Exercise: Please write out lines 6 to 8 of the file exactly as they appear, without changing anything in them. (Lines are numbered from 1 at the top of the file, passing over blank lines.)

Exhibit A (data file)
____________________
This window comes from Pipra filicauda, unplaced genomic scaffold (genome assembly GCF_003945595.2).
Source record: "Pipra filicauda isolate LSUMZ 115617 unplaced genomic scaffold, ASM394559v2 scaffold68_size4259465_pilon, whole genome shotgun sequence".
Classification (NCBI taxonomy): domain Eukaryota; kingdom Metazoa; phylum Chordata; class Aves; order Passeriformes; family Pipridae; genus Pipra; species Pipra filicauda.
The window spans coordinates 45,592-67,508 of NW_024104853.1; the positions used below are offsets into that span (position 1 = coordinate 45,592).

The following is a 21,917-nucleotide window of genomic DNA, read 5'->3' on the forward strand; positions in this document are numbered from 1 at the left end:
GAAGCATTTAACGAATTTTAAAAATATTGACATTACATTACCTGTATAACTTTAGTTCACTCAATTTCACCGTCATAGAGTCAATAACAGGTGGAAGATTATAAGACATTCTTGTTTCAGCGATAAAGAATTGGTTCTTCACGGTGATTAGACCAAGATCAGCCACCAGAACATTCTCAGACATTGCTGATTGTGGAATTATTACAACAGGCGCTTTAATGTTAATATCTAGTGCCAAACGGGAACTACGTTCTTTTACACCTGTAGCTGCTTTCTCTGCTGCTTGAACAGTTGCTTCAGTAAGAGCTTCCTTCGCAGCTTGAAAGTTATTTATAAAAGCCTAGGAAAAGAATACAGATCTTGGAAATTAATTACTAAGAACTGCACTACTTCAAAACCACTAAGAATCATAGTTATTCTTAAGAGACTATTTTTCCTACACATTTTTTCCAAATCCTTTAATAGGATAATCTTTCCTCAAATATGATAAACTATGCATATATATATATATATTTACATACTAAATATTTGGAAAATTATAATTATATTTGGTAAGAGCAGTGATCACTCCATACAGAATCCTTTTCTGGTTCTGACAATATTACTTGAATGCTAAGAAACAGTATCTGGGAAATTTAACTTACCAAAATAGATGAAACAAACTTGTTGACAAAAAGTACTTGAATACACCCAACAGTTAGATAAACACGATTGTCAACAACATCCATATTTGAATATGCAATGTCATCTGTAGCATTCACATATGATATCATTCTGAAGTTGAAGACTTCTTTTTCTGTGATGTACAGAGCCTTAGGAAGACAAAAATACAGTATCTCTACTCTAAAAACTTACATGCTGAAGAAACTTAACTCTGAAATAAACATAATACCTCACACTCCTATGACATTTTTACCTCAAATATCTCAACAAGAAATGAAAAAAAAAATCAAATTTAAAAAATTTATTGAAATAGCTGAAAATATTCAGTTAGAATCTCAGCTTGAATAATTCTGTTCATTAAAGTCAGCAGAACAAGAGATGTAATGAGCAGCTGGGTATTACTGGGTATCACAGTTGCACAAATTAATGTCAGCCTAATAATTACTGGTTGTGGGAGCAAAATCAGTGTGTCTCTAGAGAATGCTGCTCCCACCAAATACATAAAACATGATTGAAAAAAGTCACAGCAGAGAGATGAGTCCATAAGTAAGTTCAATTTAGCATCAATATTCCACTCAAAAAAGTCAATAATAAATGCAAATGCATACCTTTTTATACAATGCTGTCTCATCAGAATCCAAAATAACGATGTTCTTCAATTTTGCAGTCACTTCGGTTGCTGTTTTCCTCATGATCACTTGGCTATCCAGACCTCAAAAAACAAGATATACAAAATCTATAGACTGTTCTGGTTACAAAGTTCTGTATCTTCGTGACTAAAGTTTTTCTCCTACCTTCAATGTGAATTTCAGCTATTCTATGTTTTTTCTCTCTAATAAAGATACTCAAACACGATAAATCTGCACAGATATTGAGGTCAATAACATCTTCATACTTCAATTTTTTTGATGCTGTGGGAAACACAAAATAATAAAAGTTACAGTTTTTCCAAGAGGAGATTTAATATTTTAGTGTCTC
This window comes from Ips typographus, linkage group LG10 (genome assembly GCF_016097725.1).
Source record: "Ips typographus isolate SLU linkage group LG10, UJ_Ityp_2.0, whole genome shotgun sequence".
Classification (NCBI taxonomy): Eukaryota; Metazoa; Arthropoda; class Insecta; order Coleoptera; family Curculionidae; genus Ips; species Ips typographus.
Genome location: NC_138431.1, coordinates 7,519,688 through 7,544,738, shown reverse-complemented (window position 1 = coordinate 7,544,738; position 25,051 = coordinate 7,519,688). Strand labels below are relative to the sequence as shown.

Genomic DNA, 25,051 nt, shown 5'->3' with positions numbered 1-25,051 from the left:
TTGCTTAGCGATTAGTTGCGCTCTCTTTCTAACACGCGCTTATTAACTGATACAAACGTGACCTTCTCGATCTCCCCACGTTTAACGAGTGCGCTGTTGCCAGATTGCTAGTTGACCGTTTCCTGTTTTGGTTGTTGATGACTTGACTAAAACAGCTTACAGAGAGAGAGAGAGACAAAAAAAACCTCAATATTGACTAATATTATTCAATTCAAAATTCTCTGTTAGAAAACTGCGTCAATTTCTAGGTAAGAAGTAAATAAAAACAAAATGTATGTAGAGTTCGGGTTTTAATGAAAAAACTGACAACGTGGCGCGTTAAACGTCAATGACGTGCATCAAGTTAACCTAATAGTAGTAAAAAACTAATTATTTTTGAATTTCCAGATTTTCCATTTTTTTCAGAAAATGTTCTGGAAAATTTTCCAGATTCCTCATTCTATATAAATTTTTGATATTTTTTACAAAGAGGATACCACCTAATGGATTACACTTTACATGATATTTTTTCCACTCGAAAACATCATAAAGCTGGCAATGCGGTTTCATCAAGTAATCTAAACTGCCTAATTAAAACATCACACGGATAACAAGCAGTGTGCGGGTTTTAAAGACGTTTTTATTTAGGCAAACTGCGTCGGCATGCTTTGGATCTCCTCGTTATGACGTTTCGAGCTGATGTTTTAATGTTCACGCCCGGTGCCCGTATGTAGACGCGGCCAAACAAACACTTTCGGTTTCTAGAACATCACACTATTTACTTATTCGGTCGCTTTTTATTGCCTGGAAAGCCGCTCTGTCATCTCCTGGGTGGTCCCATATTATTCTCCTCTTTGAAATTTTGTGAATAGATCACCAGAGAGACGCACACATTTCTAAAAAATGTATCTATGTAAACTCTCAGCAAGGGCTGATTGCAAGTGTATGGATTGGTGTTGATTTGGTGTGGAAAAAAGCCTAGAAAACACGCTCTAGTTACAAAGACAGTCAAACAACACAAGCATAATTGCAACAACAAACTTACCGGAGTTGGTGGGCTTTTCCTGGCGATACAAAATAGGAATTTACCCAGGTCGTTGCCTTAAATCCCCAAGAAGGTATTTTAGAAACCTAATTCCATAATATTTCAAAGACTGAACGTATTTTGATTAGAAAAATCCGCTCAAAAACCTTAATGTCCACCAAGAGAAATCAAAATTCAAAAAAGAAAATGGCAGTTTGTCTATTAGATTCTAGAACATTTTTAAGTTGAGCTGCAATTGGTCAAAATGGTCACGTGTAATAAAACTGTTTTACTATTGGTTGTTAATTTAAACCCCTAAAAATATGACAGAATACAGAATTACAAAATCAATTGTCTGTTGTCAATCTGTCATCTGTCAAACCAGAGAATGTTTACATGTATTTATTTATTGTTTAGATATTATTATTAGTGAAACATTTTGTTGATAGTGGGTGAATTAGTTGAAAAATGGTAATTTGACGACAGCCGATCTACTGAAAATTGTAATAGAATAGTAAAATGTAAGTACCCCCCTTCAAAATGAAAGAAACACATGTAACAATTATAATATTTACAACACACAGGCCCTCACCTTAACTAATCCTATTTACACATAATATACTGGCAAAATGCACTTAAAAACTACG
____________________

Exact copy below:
GAAGCATTTAACGAATTTTAAAAATATTGACATTACATTACCTGTATAACTTTAGTTCACTCAATTTCACCGTCATAGAGTCAATAACAGGTGGAAGATTATAAGACATTCTTGTTTCAGCGATAAAGAATTGGTTCTTCACGGTGATTAGACCAAGATCAGCCACCAGAACATTCTCAGACATTGCTGATTGTGGAATTATTACAACAGGCGCTTTAATGTTAATATCTAGTGCCAAACGGGAACTACGTTCTTTTACACCTGTAGCTGCTTTCTCTGCTGCTTGAACAGTTGCTTCAGTAAGAGCTTCCTTCGCAGCTTGAAAGTTATTTATAAAAGCCTAGGAAAAGAATACAGATCTTGGAAATTAATTACTAAGAACTGCACTACTTCAAAACCACTAAGAATCATAGTTATTCTTAAGAGACTATTTTTCCTACACATTTTTTCCAAATCCTTTAATAGGATAATCTTTCCTCAAATATGATAAACTATGCATATATATATATATATTTACATACTAAATATTTGGAAAATTATAATTATATTTGGTAAGAGCAGTGATCACTCCATACAGAATCCTTTTCTGGTTCTGACAATATTACTTGAATGCTAAGAAACAGTATCTGGGAAATTTAACTTACCAAAATAGATGAAACAAACTTGTTGACAAAAAGTACTTGAATACACCCAACAGTTAGATAAACACGATTGTCAACAACATCCATATTTGAATATGCAATGTCATCTGTAGCATTCACATATGATATCATTCTGAAGTTGAAGACTTCTTTTTCTGTGATGTACAGAGCCTTAGGAAGACAAAAATACAGTATCTCTACTCTAAAAACTTACATGCTGAAGAAACTTAACTCTGAAATAAACATAATACCTCACACTCCTATGACATTTTTACCTCAAATATCTCAACAAGAAATGAAAAAAAAAATCAAATTTAAAAAATTTATTGAAATAGCTGAAAATATTCAGTTAGAATCTCAGCTTGAATAATTCTGTTCATTAAAGTCAGCAGAACAAGAGATGTAATGAGCAGCTGGGTATTACTGGGTATCACAGTTGCACAAATTAATGTCAGCCTAATAATTACTGGTTGTGGGAGCAAAATCAGTGTGTCTCTAGAGAATGCTGCTCCCACCAAATACATAAAACATGATTGAAAAAAGTCACAGCAGAGAGATGAGTCCATAAGTAAGTTCAATTTAGCATCAATATTCCACTCAAAAAAGTCAATAATAAATGCAAATGCATACCTTTTTATACAATGCTGTCTCATCAGAATCCAAAATAACGATGTTCTTCAATTTTGCAGTCACTTCGGTTGCTGTTTTCCTCATGATCACTTGGCTATCCAGACCTCAAAAAACAAGATATACAAAATCTATAGACTGTTCTGGTTACAAAGTTCTGTATCTTCGTGACTAAAGTTTTTCTCCTACCTTCAATGTGAATTTCAGCTATTCTATGTTTTTTCTCTCTAATAAAGATACTCAAACACGATAAATCTGCACAGATATTGAGGTCAATAACATCTTCATACTTCAATTTTTTTGATGCTGTGGGAAACACAAAATAATAAAAGTTACAGTTTTTCCAAGAGGAGATTTAATATTTTAGTGTCTC
This window comes from Ips typographus, linkage group LG10 (genome assembly GCF_016097725.1).
Source record: "Ips typographus isolate SLU linkage group LG10, UJ_Ityp_2.0, whole genome shotgun sequence".